Living Below Your Means

Living Below Your Means
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It's the way we should all be living and it's the key to being debt free.

• Money & Finances: Banking • Money & Finances: Budget • Money & Finances: Credit Cards • Money & Finances: Debt • Money & Finances: DIY
• Money & Finances: How-To • Money & Finances: Mortgage • Money & Finances: Saving • Money & Finances: Tips & Tricks

The best way to reduce your debts and to save money is to live below your means. But what does that even mean? In a world of credit cards and loans it feels like we're being trained to spend more than we have. Well, that's actually pretty accurate for most of us. We are being trained to buy then next shiny iThing when it comes out. Don't have the money? Don't worry, they'll let you make payments instead. And just as your done paying it off, the iThing 2.0 comes out and it's even shinier! You must have it, right?

So how do we break this cycle? The concept to get beyond this way of living is called "living below your means". It's quite simple, just make sure that you spend less money than you make. Ideally, a lot less than you make. The concept isn't new or revolutionary, and it's just another way of Practicing Financial Wisdom, but few seem to understand what it really means to live below their means.

Monthly Payments

I think the biggest issue most people have with spending money is how they view a purchase. When spending money, break it down into what that item will cost you over its life. The most logical way for most people to understand this is to break it down into monthly payments.

Most people understand monthly payment cycles and, at least the concept of, a monthly budget. For example, if you buy a magazine subscription for $24 per year you're actually paying $2 per month. Don't think of that purchase as being $24, think of it as $2 per month for as long as you get that magazine.

Like that shiny new 90 inch TV (affiliate link)? Yea, me too! But at $6,300 it's a big purchase. If that TV lasts for a full 10 years before you replace it then you'll essentially be paying $52.50 per month for the next 10 years. Think about that for a minute. $52.50 of your paycheck will go to that TV every single month for 10 years. That assumes it will last for 10 years without a repair, doesn't factor in tax, extended warranties, a wall mount, or even the electricity to use it! You'll be paying that price even if you don't turn it on.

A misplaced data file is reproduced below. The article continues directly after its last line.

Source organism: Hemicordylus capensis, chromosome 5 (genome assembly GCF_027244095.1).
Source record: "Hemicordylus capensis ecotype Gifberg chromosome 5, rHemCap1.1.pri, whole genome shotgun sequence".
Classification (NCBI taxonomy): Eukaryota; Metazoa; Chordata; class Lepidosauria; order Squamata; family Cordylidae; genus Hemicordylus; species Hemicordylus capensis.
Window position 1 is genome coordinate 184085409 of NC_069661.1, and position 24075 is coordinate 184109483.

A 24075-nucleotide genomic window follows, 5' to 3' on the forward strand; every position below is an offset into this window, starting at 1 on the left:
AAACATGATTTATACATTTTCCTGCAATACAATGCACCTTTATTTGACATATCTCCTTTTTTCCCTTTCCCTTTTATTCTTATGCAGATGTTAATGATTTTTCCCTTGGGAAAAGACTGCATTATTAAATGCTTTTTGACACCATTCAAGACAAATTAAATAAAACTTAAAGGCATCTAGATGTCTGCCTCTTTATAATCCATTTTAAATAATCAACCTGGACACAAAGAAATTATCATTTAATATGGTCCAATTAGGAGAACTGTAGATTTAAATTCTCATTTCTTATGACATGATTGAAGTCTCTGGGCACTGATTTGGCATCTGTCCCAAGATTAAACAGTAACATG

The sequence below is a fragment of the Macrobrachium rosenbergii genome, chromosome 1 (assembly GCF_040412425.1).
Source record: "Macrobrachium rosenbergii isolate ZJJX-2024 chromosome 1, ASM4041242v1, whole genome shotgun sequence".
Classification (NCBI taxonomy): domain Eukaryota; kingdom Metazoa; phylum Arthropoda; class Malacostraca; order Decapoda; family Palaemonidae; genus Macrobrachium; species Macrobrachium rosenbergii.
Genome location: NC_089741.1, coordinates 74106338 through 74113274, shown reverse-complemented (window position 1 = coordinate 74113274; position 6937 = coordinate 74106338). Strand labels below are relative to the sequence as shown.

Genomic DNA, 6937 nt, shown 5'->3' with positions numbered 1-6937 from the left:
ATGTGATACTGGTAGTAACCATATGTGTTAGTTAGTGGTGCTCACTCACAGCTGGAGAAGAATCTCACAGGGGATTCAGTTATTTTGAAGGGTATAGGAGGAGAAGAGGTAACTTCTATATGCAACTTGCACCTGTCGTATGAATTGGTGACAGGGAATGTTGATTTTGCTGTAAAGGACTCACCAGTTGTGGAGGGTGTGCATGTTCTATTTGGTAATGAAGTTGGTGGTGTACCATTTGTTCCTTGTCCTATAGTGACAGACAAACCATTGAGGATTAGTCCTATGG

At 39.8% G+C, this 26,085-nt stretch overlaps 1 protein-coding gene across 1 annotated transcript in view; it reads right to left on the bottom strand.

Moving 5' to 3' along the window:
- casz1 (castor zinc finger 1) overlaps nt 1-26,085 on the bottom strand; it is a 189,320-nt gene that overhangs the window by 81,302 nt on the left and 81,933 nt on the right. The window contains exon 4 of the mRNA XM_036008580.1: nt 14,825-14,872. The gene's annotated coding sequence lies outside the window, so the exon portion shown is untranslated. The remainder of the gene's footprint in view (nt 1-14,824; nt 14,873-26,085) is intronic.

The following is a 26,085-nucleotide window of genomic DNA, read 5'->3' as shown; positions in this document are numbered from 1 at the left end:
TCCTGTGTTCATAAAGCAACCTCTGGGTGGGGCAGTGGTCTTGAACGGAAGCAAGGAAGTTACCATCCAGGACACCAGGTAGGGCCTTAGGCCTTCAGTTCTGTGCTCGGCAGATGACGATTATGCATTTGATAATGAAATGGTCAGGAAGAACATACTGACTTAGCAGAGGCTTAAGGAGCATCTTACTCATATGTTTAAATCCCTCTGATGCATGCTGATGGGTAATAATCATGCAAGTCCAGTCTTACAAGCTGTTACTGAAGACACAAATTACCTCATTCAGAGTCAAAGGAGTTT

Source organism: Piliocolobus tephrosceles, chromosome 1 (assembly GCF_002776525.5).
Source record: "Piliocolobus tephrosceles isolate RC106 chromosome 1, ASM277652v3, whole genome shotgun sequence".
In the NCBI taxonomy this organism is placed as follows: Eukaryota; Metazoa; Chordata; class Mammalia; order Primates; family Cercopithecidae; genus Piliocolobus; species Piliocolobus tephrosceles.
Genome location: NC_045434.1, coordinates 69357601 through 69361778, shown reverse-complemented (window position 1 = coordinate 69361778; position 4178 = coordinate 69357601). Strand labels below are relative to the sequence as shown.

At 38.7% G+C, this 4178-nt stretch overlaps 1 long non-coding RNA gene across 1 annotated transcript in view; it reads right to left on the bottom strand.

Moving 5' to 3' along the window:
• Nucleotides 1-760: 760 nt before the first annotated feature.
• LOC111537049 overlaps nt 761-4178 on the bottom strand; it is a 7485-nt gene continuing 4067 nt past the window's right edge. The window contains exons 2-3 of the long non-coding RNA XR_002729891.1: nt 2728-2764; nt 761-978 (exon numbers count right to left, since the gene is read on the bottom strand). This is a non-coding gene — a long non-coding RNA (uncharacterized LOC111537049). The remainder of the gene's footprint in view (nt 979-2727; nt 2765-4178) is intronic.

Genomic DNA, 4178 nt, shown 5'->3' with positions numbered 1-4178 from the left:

But do you see the lesson here? View everything you buy as a monthly expense to help visualize the real cost of ownership to your purchases. I think this is the key to breaking the cycle of living beyond our means. But we're not done yet, let's get into real world examples of how to reduce costs in life.

How To Spend Less - The Easy Way

Saving money and spending less doesn't have to be difficult. It doesn't mean you are no longer allowed to spend money on fun things. It doesn't mean that vacations are now a thing of the past. And it certainly doesn't mean you have to stay at home and eat ramen for every meal.

Cut The Cord

Saving a lot of money is as easy as cutting the cord to your cable or satellite provider. Many cable bills range from $100 to $200 per month. Cancel that non-sense and subscribe to Netflix instead. Hulu is another option and even using both will be much cheaper than cable options. This is easier to do than you think and you can always get over the air broadcasts for free (just grab an HDTV antenna). While you're at it, do you really still need that land line if you have a cell phone?

Reduce Internet Speed

Did your cable company talk you into the super fast speed option? Chances are good that you don't need it. Even if you're streaming videos online, the slower speeds often work fine. At the very least, try bumping down one speed notch and save a bundle each month.

Drop That PMI

Do you have a mortgage on your house? Are you paying for Private Mortgage Insurance, also known as PMI? PMI is an added fee, often $75 to $150 extra per month, that you pay for buying a house with less than a 20% down payment. It's there to protect the lender, not you! If you've owned for a few years and your house value has gone up you may now have 20% in equity in your house which means you can dump that PMI. Call your mortgage company to find out how to do this.


Got a mortgage with a high interest rate? Consider refinancing for a lower rate. Don't get suckered into taking equity out as cash. If you do, you'll be paying that cash back over entire term of the loan! Also look into a shorter mortgage term. While 30 years is the most common, a 15 year mortgage will pay off your loan in half the time. You'll pay more per month but it may not be as much as you think.

Credit Card Balances

Credit cards are great, but only if you don't carry a balance. If you do have a balance that you aren't paying off you should first consolidate that balance onto the card with the best (lowest) interest rate. Then, make sure you pay off as much of it as you can each month until the debt is gone. Paying just minimum is a bad idea, always pay more than the minimum!